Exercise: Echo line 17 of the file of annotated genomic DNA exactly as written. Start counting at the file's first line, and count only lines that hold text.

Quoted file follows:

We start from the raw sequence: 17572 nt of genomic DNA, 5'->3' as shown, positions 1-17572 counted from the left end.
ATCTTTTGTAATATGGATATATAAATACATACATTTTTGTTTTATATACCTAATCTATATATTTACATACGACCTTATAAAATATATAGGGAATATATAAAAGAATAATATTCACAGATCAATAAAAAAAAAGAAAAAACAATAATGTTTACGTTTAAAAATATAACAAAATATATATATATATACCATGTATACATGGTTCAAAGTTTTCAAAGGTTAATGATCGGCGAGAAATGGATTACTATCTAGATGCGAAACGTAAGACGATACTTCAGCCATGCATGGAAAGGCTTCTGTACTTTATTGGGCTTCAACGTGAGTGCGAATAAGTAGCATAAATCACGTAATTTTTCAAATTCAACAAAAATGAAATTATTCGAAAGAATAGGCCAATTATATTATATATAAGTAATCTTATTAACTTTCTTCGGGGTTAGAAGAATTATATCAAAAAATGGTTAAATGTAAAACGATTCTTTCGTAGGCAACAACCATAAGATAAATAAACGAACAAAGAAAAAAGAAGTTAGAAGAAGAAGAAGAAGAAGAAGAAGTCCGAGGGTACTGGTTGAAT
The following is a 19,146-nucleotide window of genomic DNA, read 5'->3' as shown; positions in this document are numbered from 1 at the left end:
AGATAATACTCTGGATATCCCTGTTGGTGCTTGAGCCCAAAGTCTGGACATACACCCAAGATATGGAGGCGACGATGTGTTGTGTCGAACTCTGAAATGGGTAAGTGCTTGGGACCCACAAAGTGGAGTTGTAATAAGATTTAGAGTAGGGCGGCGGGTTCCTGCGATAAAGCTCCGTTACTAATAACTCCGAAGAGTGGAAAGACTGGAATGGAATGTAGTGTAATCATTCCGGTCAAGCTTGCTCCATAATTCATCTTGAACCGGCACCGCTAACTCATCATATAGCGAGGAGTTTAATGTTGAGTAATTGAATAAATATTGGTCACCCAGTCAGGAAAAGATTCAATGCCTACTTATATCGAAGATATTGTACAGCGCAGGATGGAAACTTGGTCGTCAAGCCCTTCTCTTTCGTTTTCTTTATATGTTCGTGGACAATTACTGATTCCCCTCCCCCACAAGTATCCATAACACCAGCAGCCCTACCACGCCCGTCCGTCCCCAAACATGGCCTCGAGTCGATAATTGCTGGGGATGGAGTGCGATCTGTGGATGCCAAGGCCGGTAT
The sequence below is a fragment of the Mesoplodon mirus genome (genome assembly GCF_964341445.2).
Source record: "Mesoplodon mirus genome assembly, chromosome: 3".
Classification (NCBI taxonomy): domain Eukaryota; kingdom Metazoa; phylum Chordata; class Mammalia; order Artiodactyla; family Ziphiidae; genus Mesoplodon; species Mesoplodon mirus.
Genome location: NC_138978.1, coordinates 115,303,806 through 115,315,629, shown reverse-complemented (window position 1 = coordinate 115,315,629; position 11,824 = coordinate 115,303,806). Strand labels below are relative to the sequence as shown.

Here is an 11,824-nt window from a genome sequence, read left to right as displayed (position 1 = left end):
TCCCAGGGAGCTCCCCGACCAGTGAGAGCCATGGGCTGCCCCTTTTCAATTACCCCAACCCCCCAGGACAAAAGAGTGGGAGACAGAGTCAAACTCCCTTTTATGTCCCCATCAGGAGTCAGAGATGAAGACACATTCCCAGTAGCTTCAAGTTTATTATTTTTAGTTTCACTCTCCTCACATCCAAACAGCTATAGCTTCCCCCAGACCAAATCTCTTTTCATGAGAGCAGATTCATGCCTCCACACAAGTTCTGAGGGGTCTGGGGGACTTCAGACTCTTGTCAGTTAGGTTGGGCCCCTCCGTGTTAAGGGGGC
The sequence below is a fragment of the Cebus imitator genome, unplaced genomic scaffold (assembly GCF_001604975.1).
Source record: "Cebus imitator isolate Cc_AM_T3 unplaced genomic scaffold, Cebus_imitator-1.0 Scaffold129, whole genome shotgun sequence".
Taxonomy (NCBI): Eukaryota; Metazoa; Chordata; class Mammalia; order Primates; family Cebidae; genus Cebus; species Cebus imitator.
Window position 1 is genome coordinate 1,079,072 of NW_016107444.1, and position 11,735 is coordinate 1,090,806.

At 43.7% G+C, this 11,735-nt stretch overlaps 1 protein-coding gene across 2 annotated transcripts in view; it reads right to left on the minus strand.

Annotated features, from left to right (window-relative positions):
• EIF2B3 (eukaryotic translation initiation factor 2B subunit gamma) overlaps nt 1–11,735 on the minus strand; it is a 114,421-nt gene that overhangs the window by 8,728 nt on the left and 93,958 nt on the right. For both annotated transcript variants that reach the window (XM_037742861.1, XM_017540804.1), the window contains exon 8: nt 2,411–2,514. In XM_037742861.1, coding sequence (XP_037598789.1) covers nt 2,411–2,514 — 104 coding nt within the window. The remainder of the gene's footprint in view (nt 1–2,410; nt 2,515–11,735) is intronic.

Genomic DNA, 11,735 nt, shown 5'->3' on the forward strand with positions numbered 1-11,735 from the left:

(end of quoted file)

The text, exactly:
• EIF2B3 (eukaryotic translation initiation factor 2B subunit gamma) overlaps nt 1–11,735 on the minus strand; it is a 114,421-nt gene that overhangs the window by 8,728 nt on the left and 93,958 nt on the right. For both annotated transcript variants that reach the window (XM_037742861.1, XM_017540804.1), the window contains exon 8: nt 2,411–2,514. In XM_037742861.1, coding sequence (XP_037598789.1) covers nt 2,411–2,514 — 104 coding nt within the window. The remainder of the gene's footprint in view (nt 1–2,410; nt 2,515–11,735) is intronic.